In today’s Gospel, we hear Luke’s version of the Beatitudes. (Luke 6:20-26) However, the introduction to this passage caught me off guard as I prayed over it.  “Raising his eyes toward his disciples Jesus said:”  Generally when scriptures speak of Jesus ‘raising his eyes’ he is in prayer to the Father, or turning his gaze towards the heavens while proclaiming the Kingdom of God.

But, today, Jesus raises his eyes to his disciples.  This is peculiar, but also telling.  It almost makes us uncomfortable, having Jesus physically ‘below us’ so that he needs to raise his gaze to meet ours.  However, what follows this passage is one of the most well-known instructions of Jesus – the Beatitudes.

Interestingly, Luke by describing the gaze of Jesus, who ‘raises his eyes to his disciples,’ is telling us that Jesus has taken the posture of the Teacher. Namely, Jesus is seated.

I draw attention to this detail, because we do well by remembering that Jesus is our Teacher – he is the Master Teacher!

The Beatitudes teach us much about how to live as a disciple of Jesus, and where we are to direct our gaze. The teachings of Jesus ‘jar’ our worldly understandings and give us the wisdom by which to live in holiness and virtue. The ‘reward’ of the Beatitudes are the person of Jesus himself.  First, take a look at what it means to be blessed in the ‘eyes’ of Jesus, and then we will see how St. Paul describes the interior disposition required to live them.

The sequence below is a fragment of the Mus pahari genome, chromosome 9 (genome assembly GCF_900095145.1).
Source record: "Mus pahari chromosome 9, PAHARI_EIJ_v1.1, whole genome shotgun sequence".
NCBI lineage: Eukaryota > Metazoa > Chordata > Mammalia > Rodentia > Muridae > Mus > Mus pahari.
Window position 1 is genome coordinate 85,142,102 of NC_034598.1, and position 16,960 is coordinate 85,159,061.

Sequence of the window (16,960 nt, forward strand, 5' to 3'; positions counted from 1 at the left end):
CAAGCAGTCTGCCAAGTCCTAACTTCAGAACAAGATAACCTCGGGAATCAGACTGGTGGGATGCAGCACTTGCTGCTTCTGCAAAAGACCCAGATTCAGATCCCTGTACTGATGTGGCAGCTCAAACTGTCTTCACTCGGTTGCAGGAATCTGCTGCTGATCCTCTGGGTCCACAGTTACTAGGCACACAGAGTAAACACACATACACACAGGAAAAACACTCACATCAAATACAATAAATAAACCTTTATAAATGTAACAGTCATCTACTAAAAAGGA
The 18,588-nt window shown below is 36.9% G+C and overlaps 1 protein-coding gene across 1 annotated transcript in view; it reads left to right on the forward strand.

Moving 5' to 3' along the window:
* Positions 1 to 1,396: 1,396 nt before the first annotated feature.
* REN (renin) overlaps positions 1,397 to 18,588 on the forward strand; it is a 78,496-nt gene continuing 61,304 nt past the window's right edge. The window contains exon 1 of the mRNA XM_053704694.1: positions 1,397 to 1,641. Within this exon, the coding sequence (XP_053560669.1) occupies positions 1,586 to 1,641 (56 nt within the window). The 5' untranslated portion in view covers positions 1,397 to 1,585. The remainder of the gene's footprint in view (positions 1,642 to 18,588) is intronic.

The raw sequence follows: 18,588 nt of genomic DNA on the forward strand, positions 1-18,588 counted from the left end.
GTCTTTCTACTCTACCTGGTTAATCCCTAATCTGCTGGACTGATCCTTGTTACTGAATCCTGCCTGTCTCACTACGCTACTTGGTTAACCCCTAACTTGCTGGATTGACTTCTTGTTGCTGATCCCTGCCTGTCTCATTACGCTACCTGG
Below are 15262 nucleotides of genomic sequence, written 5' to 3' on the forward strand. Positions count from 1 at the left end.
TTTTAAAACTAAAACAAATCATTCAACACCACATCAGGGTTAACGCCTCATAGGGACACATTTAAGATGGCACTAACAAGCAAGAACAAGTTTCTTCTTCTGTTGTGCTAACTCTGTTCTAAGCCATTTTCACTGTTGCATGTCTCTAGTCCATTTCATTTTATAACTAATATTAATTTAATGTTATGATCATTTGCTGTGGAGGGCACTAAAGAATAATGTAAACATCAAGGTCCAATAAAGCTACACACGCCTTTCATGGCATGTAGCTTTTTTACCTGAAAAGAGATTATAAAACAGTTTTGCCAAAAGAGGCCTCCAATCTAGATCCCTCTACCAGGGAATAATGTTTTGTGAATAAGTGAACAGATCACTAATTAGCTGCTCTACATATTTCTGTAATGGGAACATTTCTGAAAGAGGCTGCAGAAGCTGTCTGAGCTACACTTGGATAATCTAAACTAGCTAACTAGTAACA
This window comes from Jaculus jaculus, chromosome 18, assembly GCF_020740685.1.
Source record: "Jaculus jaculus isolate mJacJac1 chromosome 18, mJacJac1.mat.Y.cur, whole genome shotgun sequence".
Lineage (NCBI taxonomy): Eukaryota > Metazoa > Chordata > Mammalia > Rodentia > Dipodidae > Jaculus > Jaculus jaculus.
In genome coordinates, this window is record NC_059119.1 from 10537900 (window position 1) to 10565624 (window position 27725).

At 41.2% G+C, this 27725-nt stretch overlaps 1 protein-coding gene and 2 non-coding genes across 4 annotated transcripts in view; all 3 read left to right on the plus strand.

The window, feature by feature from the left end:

Blessed are you who are poor, for the Kingdom of God is yours. Blessed are you who are now hungry, for you will be satisfied. Blessed are you who are now weeping, for you will laugh. Blessed are you when people hate you, and when they exclude and insult you, and denounce your name as evil on account of the Son of Man.

Rejoice and leap for joy on that day! Behold, your reward will be great in heaven.

Our worldly understanding certainly does not consider it a blessing to be poor, or hungry, mourning or hated.  But, when we recognize that Jesus is our greatest ‘possession’, that he is our ‘all’ in good times and in bad, we learn to live ‘in’ that relationship, desiring him above all and in all moments and circumstances of life.

St. Paul knew this truth, and learned well how to live it as a way of life. Here is his instruction in the Letter to the Colossians (3:1-11)

Brothers and sisters: If you were raised with Christ, seek what is above, where Christ is seated at the right hand of God. Think of what is above, not of what is on earth. For you have died, and your life is hidden with Christ in God. When Christ your life appears, then you too will appear with him in glory.

Many of my days begin with a simple prayer, asking Jesus that no matter what difficulties I may face that day, to help me experience the joy of being his disciple, and to never lose sight of him, nor lose my desire for loving and serving him at all times, in all people, in every circumstance.

In short, St. Paul, in fidelity to Jesus the Master Teacher, calls us to continually ‘die to self’ so that Christ may live more fully in and through us.

My friends, take time today and everyday to sit in the presence of Jesus the Master Teacher. Allow him the place his teaching in your heart, and draw you more deeply into his school of love.

Peace,

+pde

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